The arrival of a new baby and becoming a first-time Gramma, gave me pause to reflect on the grandmothers in my life. My little sister and I adored the grandmother we knew as Oma (the German word for Gramma) while growing up in the 1950s in a Mennonite farming community, in southwestern Ontario. We were 5 and 3 and while we had two grandmothers, Oma, who lived in a somewhat rickety white frame house across the field from us was special. My Dad’s father owned the farm but we lived in a house on the far corner of the farm just a hop, skip and jump from Oma’s house. My maternal grandmother lived in a house in town and was much less accessible to us. We called her Andere Oma, meaning Other Gramma in the German language, a callous term it seems to me now.
Both women had immigrated to Canada from the Ukraine - at that time, still known as Russia - with their husbands and children in 1925. Both families were Russian Mennonites from Schoenfeld, a Mennonite region in southern Russia. Both sets of ancestors had been wealthy landowners with large acreages and estate homes until the Russian Revolution and subsequent Civil War destroyed their way of life. Each family, left homeless after their settlements had been razed and plundered, lived as refugees within other Mennonite Colonies in Russia for several years while awaiting Canadian and Russian governments’ permission to emigrate to Canada. My ancestors sailed across the ocean on the same ship, arrived penniless in Canada, and settled on farms in the same county in southwestern Ontario. All had been sponsored by Canadian Mennonite farm owners who provided accommodation and paid work on their farms for the immigrants.
My Oma was everything a little girl would want in a Gramma; she was generous with hugs and kisses, delighted in seeing us when we arrived at her door, and had a never-ending supply of homemade baked goods on hand for us. Loving, gentle and kind, she showered us with unconditional love; never losing her patience with our childhood antics. Of course, we were special to Oma and to Opa, our grampa; our proximity to them allowed us to be a part of their daily lives. Opa loved to pick us up, settle into his rocking chair with one little girl on each knee, and tell us stories about the Old Country.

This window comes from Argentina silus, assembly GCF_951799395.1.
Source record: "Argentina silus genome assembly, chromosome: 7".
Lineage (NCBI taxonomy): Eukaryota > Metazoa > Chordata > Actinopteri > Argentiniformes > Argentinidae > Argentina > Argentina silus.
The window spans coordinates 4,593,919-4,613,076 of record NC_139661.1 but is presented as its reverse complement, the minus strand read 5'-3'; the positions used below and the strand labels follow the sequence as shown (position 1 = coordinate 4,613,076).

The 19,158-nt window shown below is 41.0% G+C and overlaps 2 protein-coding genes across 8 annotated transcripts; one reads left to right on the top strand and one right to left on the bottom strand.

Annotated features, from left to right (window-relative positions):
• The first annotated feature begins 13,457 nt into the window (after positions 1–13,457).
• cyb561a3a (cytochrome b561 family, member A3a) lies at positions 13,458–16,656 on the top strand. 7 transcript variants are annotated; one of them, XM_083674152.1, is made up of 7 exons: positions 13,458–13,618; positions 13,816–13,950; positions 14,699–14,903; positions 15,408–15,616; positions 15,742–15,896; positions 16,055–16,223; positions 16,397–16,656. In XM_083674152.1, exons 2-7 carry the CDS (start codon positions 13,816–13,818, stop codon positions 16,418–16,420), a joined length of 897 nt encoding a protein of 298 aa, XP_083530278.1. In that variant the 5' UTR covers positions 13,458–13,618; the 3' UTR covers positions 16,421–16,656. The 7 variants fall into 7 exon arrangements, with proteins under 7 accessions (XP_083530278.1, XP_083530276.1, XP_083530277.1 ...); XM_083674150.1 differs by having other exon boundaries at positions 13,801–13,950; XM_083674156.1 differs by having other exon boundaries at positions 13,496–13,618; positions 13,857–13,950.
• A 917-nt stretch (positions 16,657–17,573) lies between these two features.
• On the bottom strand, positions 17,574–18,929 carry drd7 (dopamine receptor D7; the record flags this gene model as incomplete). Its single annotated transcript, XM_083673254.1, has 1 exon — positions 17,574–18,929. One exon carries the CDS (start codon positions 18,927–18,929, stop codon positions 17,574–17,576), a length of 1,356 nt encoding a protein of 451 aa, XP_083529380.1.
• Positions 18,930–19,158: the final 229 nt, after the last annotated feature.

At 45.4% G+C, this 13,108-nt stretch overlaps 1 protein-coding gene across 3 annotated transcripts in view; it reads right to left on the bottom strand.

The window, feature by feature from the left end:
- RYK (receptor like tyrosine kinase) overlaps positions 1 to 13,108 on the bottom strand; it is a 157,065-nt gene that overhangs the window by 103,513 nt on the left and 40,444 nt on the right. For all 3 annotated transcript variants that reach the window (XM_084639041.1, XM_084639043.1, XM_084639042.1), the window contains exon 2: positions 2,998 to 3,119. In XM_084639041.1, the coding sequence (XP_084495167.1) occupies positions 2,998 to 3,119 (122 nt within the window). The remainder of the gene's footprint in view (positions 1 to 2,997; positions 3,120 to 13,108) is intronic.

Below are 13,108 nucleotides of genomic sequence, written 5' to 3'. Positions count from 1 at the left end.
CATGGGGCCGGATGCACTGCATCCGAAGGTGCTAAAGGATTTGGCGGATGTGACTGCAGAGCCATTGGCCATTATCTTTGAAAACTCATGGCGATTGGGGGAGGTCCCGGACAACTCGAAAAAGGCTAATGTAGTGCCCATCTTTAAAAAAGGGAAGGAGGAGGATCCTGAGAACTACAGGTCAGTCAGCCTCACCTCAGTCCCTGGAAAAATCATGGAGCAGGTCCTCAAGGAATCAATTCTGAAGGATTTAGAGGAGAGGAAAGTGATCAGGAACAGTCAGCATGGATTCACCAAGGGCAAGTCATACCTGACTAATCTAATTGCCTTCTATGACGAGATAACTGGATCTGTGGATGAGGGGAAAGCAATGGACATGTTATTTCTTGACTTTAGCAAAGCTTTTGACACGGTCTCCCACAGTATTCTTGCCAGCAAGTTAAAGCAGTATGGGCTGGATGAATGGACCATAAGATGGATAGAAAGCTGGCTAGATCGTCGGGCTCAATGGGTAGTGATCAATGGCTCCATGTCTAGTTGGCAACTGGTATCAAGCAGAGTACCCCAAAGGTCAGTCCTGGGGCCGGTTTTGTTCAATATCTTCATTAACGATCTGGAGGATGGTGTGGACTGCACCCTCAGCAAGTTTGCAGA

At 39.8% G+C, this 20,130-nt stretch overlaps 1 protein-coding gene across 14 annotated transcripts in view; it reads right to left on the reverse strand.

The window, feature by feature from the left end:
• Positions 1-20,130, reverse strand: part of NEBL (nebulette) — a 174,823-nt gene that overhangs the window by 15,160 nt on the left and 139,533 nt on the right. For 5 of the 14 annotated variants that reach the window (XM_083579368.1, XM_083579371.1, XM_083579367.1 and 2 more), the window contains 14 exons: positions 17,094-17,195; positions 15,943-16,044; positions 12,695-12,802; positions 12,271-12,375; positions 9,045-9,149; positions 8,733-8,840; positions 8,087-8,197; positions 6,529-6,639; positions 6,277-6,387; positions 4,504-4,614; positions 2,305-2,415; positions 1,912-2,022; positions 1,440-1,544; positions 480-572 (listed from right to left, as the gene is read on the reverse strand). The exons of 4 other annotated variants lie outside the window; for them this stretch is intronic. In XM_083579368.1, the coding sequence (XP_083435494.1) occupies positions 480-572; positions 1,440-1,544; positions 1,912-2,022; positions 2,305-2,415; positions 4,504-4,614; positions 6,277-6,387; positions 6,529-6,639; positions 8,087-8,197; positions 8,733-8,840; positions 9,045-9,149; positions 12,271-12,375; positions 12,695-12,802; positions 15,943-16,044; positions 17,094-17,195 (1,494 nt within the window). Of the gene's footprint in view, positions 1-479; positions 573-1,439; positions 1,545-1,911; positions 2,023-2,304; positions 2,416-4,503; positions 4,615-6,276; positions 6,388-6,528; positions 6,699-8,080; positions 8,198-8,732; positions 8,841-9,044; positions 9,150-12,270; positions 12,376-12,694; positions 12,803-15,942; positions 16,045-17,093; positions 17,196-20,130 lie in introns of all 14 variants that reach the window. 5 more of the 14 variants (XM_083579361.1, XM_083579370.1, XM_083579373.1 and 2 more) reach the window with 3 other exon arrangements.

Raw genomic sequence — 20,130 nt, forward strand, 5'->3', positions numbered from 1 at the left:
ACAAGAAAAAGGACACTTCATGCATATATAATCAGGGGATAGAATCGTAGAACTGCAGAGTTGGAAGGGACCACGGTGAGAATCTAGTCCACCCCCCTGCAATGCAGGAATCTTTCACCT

His stories were magical: he had lived on a huge estate, he said, with servants on hand to work in the house, barns and fields. The thoroughbred horses he had raised there were his pride and joy; Beelzebub, a black stallion, was his favourite. On his birthday, he told us, he didn’t get presents but instead gave each of the servants a gift. Our eyes were round as saucers as he spun out his stories. There were dark tales too; of wars and murders, the alternating front lines of White Army forces, the Reds (Bolscheviks), and the robber bands attacking in the night. He described the nightmare of fleeing their home in dead of night with Oma and his children after his parents had been murdered. It was no longer safe to stay; he never saw Beelzebub or his beloved estate again.